Montana is like a shell game: While most people head here in summer, the real prize might very well be hidden in winter at Big Sky, which boasts 3,600 spectacularly skiable acres, (almost) uniformly excellent conditions, vaulting Rockies views, and an average of only two skiers per acre—meaning lift lines are pretty much unheard of. Much of the annual 400-inch snowfall is the bone-dry talc that local skiers reverently call “cold smoke,” and while there’s extreme white-knuckle skiing for sure (an aerial tram to the 11,166-foot summit of the Matterhorn-like Lone Peak offers skiers a 4,350-foot vertical drop, the second steepest in the nation after Snowmass, Colorado), a good 50 percent of the resort’s 150-plus trails are perfect for the intermediate.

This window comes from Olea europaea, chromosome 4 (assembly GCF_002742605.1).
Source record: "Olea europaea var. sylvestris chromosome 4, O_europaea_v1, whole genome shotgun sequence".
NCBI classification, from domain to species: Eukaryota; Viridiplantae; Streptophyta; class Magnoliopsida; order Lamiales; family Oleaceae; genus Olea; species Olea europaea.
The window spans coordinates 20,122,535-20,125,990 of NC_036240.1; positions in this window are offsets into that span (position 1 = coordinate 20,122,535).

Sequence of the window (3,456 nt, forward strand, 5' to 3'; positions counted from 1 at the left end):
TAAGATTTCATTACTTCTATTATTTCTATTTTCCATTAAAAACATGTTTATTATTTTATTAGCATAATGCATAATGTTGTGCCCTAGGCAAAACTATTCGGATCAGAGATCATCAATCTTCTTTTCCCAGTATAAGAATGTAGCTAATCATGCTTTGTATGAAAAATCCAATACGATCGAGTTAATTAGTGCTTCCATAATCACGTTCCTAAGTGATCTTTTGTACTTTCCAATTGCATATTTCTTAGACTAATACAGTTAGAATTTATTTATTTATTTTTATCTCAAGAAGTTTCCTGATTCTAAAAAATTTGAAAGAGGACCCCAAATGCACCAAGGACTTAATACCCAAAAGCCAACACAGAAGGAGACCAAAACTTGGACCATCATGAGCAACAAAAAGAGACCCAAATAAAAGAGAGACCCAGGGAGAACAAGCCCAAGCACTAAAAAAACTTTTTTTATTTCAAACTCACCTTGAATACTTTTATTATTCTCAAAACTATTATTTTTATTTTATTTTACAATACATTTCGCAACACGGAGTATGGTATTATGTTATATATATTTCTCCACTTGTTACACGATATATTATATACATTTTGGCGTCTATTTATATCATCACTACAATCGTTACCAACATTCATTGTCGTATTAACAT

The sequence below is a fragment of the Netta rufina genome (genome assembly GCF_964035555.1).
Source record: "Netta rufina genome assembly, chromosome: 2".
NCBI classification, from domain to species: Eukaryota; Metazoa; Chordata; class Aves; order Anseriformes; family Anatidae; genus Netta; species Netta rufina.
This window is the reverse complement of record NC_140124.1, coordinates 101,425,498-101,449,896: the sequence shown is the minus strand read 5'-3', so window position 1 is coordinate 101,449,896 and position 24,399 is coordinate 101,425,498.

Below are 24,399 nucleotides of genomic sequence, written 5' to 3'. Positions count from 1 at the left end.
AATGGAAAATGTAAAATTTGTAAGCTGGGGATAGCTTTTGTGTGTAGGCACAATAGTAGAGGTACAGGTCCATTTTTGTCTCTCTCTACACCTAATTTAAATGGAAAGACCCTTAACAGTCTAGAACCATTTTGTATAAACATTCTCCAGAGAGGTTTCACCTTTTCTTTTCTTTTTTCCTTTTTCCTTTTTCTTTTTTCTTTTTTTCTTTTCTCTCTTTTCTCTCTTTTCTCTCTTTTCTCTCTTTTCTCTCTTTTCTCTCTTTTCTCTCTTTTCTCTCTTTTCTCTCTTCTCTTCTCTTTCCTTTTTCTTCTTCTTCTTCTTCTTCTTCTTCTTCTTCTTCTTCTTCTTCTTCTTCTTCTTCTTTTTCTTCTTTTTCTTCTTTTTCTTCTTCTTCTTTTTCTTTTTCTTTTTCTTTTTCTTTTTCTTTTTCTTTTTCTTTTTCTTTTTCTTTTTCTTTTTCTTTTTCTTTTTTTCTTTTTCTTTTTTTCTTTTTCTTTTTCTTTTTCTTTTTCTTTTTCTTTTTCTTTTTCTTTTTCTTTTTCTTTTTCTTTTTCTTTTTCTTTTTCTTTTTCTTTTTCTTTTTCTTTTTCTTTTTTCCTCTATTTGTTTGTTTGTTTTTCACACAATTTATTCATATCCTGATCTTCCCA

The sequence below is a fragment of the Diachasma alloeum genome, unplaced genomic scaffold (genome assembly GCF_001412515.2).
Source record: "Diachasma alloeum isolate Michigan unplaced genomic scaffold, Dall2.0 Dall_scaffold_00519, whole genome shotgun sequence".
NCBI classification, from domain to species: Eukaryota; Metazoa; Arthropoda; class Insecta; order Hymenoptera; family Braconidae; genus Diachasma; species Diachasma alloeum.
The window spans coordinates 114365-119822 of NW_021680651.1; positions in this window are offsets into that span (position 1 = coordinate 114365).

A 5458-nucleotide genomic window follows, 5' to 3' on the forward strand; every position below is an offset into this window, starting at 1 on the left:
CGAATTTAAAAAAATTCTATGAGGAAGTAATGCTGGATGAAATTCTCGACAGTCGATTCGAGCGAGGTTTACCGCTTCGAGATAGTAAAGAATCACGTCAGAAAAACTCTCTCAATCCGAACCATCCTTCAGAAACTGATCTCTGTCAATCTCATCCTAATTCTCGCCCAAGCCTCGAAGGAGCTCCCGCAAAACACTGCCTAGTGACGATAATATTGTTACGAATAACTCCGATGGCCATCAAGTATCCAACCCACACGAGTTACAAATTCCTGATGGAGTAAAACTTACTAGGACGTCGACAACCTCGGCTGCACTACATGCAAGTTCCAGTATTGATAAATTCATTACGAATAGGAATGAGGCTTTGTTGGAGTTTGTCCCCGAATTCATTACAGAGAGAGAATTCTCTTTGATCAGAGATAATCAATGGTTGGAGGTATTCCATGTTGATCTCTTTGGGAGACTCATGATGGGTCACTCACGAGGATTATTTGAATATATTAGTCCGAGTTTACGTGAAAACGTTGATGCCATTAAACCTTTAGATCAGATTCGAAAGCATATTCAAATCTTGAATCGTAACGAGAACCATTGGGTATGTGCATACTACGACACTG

Big Sky abuts Yellowstone National Park, 18 miles away in southwestern Montana, where horizontal skiing can be enjoyed in an almost surreal setting of untracked snow and steam sent up by geysers that summertime visitors cannot imagine. More than 45 miles of exceptional cross-country trails are the uncontested draw at the much-ballyhooed Lone Mountain Ranch, an elegant four-seasons lodge (an official Orvis fly-fishing resort in the summer months) with an acclaimed restaurant and convenient shuttles that keep guests connected to the Big Sky area. To appease your inner 19th-century lady or gentleman, give in to the ranch’s snowy horse-drawn sleigh ride through the woods to a lantern-lit cabin and an unforgettable oldtime evening of fine food and a thoroughly delightful singalong.